Orange County is where Americans love of amusement and theme parks began, although reasonable minds may differ on exactly which “Walter” fathered the industry – Walter Knott or Walter Elias Disney.
In the 1920s, the Knott family sold berries and pies along State Highway 39. The highway was to become the main connection between Los Angeles and the beaches, and the restaurant the Knotts opened to help make ends meet became quite popular and often had a long waiting line. Walter Knott needed a way to entertain those waiting crowds, and his solution was to recreate a “ghost town” on the property using buildings he relocated from real Old West towns such as Calico, California.
The Knotts didn’t actually begin charging admission to their park until 1968, so when Walt Disney opened his park – Disneyland – in 1955 (now part of the Disneyland Resort complex), they were not considered to be competing with one another. The two Walters had a cordial relationship, in fact, and even collaborated on community service projects from time to time. There are several Orange County amusement / theme parks today, including a couple of additions to the forerunners’ holdings.
Adventure City, Anaheim – Offering fun for all ages, this park features a petting farm, a children’s theatre and family-friendly rides. (adventurecity.com)
Balboa Fun Zone, Balboa Peninsula – Near Newport Beach, this park’s Ferris wheel offers breathtaking harbor and Pacific Ocean views.
Camelot Golfland, Anaheim – Recently featured on the Travel Channel and touted as “the world’s largest mini golf course,” you can enjoy a video game arcade, a pizza parlor, a waterslide and “laser joust” (a fast-paced, special effects enhanced game using laser guns in a 5,000-square foot building) in addition to the park’s five uniquely themed miniature golf courses. (anaheim.golfland.com)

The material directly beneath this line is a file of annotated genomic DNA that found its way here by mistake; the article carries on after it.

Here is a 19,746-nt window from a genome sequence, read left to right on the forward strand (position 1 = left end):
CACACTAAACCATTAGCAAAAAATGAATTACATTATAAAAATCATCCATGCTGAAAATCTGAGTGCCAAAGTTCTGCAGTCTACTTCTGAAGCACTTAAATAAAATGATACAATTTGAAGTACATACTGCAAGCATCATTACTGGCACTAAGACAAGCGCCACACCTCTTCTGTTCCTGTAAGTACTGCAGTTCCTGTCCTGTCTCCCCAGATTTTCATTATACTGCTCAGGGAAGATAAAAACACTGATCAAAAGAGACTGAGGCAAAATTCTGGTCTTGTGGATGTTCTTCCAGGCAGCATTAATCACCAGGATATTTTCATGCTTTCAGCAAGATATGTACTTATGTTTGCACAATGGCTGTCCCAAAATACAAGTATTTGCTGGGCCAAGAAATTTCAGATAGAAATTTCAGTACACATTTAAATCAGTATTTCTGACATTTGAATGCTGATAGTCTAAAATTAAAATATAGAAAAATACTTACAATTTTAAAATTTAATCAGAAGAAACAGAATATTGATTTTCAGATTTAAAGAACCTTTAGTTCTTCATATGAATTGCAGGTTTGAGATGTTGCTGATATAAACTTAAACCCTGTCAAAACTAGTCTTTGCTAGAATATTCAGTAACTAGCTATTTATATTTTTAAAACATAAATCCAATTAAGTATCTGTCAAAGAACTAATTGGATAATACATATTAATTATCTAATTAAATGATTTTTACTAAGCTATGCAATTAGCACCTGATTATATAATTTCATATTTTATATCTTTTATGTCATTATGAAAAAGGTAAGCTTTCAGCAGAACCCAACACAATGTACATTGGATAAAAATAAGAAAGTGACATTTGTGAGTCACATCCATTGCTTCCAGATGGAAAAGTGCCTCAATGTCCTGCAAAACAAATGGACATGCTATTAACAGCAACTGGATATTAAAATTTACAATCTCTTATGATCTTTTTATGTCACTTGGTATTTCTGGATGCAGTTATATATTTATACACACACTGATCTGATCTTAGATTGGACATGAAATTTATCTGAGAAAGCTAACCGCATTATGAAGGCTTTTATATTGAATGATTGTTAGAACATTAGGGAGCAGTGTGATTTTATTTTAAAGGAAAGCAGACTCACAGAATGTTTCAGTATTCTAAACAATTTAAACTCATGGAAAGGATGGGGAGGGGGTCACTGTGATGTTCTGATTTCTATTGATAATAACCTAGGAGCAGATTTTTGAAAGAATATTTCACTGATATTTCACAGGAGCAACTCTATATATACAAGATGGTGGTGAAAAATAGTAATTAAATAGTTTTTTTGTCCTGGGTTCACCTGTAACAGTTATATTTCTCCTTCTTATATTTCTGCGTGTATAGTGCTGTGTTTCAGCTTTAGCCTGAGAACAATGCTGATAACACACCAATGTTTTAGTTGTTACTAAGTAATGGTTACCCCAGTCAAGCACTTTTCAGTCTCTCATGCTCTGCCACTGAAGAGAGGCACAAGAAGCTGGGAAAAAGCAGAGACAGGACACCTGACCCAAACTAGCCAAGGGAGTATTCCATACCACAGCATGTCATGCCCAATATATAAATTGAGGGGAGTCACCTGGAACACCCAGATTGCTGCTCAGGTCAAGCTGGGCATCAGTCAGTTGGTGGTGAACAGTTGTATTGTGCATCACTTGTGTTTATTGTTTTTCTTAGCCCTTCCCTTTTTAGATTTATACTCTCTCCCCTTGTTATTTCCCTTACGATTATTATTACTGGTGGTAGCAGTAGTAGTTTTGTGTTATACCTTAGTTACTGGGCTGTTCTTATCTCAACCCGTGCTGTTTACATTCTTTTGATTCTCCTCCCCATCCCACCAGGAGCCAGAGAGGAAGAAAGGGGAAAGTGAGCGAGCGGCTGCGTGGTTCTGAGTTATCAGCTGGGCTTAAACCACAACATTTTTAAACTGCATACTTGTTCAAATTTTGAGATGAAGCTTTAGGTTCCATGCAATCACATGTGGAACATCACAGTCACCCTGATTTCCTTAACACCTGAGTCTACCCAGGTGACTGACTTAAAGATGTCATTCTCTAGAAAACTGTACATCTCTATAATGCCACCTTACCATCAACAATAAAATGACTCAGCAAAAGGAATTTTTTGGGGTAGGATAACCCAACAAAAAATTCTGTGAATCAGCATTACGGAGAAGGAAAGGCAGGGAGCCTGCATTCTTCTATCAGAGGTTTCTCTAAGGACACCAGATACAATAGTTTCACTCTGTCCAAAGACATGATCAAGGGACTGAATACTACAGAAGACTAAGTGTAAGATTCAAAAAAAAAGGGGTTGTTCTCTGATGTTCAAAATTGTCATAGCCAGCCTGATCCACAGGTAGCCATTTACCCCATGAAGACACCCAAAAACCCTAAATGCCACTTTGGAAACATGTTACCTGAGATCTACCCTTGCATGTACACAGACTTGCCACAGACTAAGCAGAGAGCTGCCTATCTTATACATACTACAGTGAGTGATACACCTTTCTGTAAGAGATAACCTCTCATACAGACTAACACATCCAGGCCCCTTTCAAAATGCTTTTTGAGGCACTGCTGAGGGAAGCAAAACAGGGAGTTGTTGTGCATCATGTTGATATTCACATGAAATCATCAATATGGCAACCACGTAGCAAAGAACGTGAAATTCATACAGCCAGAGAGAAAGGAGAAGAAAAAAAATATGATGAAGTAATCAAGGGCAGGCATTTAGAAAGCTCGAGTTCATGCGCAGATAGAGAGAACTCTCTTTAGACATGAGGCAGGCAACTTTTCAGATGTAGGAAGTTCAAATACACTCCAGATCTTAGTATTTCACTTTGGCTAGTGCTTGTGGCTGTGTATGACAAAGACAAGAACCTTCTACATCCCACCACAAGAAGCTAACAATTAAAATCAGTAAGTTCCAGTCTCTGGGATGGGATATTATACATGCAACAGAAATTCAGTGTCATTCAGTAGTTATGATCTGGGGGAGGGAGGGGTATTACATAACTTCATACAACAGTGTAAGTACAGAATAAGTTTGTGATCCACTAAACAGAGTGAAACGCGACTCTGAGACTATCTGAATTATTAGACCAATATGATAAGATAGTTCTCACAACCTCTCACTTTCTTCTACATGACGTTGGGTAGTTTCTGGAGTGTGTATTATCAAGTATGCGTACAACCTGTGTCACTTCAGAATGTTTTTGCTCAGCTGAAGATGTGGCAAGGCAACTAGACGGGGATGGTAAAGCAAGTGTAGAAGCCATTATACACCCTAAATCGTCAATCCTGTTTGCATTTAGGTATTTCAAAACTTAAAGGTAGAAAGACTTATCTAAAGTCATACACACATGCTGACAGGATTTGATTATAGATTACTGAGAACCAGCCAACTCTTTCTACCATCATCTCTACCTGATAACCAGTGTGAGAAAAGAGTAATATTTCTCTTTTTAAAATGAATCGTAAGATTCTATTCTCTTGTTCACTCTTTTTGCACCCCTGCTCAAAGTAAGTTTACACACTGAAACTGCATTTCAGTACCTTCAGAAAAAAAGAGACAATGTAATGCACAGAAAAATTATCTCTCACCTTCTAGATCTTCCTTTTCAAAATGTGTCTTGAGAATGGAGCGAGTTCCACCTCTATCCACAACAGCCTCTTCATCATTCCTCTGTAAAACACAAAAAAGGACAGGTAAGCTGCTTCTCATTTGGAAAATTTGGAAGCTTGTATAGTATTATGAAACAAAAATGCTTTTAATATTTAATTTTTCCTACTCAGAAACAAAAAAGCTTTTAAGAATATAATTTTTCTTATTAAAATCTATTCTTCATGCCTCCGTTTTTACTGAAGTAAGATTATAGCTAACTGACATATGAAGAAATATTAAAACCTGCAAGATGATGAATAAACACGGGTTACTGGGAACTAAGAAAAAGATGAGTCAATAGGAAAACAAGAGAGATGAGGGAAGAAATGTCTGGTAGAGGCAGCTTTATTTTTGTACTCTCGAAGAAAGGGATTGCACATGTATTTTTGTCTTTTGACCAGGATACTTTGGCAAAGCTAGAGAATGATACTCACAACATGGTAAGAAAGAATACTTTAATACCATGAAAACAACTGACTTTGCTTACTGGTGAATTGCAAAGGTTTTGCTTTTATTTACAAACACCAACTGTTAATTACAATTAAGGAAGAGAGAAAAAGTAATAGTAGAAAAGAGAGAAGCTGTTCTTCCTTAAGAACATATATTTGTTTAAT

Disneyland Park, Anaheim – For most southern California tourists, this is the definite “must see” of all the Orange County amusement / theme parks. You can easily spend a whole day (or longer, if possible) at “the happiest place on Earth” and Downtown Disney, the adjacent 20-acre pedestrian promenade (non-gated, free admission) that offers dining, shopping, a multiplex cinema and several nightlife venues, including the House of Blues.
Disney’s California Adventure, Anaheim – Adjacent to Disneyland Park but requiring a separate admission, this park celebrates the Golden State’s natural and manmade treasures.
Knott’s Berry Farm, Buena Park – This large theme park offers more than 165 rides and attractions and an adjacent shopping district that you can visit for free. While the park does feature some “thrill” rides, there are several slower rides and an Old West and Peanuts characters theme that’s a winning combination for young children.
Knott’s Soak City U.S.A., Buena Park – Open May through September, this water wonder world features rides, a family funhouse, a wave pool, inner tube rides and much more.
Wild Rivers Water Park, Irvine – This is the perfect place to have a full day of fun cooling off from the summer heat. There are over 40 rides and attractions, designed for all ages from toddlers to adults. (wildrivers.com)
Zoomars Petting Zoo and Bird Park, San Juan Capistrano – With over 100 friendly animals to pet, feed, love and learn from, this park is open every day (except Thanksgiving and Christmas) from 10am to 5pm, rain or shine. (zoomars.com)
If the Orange County amusement / theme parks aren’t enough to keep you busy, you might want to check out Southern California’s additional offerings: Los Angeles amusement / theme parks and San Diego amusement / theme parks. There’s no such thing as too much fun in California!
Note: Information in this article was accurate
when it was published, but hours, prices, etc.
change constantly. Please confirm details
with local contacts before traveling.